In this issue authors address the question of how putatively universal rules—imperial dictates, state laws, economic regimes, and consequential categories of social life like “religion,” “the market” and “indigeneity”—are translated into local vernaculars and adapted to local sites and singular needs. The process is rarely without friction, resistance, cost, or contest. To take a hydraulic metaphor, the essays offer a comparative viscosity of the force and limits of
flow. When standardizing classifications infill regional uses and users, what sorts of detours, dams, floods, and muddied waters follow? What new springs irrupt?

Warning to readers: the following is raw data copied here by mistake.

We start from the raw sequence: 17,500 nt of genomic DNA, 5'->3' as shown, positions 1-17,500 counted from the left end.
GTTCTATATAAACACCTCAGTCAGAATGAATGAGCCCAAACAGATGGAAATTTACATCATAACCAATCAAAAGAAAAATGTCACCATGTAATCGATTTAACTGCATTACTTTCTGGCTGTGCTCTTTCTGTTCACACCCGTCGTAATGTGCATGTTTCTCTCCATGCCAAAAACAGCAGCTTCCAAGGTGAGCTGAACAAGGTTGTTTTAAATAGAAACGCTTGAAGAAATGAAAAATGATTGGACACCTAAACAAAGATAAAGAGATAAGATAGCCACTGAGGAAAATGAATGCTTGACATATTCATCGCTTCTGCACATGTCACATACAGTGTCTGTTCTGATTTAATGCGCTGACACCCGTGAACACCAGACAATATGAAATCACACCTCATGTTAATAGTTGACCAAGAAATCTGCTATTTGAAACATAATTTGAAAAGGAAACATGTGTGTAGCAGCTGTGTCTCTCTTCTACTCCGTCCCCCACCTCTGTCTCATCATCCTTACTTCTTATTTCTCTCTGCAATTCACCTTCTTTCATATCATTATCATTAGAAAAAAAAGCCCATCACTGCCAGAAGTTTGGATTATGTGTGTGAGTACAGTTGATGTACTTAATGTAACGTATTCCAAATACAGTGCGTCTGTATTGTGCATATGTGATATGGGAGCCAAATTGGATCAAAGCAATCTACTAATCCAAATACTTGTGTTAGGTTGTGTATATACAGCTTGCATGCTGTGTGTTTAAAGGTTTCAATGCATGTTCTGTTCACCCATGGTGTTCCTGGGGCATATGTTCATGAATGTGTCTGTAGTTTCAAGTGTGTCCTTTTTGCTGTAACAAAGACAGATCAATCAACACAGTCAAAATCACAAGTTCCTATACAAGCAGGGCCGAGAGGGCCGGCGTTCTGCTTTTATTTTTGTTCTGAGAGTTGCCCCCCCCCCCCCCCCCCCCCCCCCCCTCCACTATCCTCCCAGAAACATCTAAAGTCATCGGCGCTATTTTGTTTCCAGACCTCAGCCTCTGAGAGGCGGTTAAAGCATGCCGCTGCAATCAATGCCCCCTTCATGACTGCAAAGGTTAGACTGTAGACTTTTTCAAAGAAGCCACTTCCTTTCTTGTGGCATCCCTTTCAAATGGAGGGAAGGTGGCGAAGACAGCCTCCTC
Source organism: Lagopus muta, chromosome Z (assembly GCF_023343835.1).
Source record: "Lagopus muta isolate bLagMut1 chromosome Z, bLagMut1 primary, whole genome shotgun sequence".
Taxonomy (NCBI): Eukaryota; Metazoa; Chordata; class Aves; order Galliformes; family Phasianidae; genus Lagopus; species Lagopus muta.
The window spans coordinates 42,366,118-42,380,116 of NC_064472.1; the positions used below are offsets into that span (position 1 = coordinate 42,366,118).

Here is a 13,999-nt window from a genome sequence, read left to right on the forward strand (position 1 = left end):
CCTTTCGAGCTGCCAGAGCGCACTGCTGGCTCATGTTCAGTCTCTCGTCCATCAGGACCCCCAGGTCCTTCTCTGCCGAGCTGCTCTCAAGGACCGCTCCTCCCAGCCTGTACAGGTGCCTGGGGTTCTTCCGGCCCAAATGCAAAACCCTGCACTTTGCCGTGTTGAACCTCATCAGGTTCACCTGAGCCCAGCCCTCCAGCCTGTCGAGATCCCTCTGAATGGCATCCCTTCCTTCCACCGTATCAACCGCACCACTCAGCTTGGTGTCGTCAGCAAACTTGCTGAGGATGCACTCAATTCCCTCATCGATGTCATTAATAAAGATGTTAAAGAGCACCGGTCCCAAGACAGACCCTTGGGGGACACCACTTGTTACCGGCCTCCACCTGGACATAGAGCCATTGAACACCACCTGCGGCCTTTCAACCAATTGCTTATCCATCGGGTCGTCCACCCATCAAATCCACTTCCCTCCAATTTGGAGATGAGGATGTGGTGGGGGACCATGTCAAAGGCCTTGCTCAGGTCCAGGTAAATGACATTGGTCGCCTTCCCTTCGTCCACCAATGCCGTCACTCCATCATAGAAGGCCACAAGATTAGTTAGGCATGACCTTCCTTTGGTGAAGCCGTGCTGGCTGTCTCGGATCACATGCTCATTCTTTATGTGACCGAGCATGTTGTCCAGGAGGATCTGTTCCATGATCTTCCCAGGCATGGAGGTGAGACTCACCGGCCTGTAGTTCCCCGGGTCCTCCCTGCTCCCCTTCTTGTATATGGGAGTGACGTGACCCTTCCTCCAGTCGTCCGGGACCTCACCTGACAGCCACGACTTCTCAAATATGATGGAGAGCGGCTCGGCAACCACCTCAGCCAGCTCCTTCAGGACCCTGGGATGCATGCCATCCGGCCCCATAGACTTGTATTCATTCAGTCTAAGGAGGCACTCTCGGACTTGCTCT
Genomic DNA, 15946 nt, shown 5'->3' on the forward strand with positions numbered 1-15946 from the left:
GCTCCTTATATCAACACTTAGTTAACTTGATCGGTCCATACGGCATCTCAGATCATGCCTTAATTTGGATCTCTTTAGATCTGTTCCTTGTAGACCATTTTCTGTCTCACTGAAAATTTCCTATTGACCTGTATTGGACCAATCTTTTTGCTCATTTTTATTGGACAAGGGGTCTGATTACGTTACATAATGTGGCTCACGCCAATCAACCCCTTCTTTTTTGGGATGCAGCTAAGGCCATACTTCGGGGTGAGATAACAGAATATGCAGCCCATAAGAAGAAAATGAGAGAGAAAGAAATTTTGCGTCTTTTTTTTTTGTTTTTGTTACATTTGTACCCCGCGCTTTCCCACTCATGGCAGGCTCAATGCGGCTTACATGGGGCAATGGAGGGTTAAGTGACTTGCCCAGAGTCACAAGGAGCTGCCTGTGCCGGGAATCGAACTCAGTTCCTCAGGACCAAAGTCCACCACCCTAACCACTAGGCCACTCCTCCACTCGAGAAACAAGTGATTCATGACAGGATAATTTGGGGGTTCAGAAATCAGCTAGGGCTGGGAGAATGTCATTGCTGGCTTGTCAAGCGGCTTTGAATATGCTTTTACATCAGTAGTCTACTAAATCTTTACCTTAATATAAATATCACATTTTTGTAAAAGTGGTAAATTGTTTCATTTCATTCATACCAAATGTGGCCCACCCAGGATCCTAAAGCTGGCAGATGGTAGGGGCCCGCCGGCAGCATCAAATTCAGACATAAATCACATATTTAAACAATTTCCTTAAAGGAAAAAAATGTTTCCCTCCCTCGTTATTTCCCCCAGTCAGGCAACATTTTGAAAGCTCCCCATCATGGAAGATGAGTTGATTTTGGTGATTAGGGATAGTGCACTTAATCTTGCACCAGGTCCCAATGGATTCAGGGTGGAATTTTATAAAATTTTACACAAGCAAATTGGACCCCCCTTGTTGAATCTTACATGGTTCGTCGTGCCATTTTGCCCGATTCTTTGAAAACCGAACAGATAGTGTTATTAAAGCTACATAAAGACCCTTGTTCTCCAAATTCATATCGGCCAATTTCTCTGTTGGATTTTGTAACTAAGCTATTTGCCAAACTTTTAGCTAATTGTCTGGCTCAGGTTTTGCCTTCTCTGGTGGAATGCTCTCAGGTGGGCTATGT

Mischa Suter and Ceyda Karamursel in Conversation: Maintaining a clear ontological demarcation between persons and things is arduous work, as Latour and others remind us. It requires classification work, purification work, boundary work, language work, social work, and more. Even so, certain historical contexts and situations have rendered the clear line fuzzy, and persons and things remained thoroughly entangled.